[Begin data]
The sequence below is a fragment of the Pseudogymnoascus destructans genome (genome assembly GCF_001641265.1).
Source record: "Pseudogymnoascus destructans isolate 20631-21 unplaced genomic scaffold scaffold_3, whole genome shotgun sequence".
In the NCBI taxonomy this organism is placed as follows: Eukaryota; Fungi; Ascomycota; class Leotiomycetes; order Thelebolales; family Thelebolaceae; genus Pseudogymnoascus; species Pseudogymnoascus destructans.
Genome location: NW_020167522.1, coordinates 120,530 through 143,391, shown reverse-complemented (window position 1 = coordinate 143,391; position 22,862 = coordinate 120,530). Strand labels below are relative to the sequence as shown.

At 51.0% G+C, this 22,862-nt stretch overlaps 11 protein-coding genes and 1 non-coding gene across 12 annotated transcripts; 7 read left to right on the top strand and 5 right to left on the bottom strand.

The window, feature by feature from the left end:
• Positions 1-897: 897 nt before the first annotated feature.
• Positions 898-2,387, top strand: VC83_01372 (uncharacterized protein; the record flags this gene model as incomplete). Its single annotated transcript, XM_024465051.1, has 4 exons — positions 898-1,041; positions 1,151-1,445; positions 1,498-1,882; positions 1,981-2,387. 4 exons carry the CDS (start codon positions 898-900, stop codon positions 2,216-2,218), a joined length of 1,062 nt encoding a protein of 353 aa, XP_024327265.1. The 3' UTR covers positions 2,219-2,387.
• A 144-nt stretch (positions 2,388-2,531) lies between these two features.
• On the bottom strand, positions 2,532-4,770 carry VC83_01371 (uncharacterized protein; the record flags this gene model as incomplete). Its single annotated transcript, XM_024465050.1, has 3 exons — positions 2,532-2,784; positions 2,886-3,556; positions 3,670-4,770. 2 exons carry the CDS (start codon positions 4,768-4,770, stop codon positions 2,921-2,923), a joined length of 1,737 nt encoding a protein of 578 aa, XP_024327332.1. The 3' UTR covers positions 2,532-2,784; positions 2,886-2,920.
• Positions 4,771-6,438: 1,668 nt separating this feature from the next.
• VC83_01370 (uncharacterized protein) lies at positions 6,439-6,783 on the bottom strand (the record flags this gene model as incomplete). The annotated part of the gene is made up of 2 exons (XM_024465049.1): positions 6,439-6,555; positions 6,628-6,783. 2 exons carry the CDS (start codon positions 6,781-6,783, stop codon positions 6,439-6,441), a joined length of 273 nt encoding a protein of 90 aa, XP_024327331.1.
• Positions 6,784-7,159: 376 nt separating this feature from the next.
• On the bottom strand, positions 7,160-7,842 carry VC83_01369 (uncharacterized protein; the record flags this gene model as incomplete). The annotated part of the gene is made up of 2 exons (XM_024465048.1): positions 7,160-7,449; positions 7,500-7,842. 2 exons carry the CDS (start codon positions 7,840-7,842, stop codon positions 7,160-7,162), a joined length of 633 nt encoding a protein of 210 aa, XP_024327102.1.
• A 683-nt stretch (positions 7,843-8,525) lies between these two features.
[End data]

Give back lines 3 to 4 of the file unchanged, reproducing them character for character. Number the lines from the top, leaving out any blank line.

In the NCBI taxonomy this organism is placed as follows: Eukaryota; Fungi; Ascomycota; class Leotiomycetes; order Thelebolales; family Thelebolaceae; genus Pseudogymnoascus; species Pseudogymnoascus destructans.
Genome location: NW_020167522.1, coordinates 120,530 through 143,391, shown reverse-complemented (window position 1 = coordinate 143,391; position 22,862 = coordinate 120,530). Strand labels below are relative to the sequence as shown.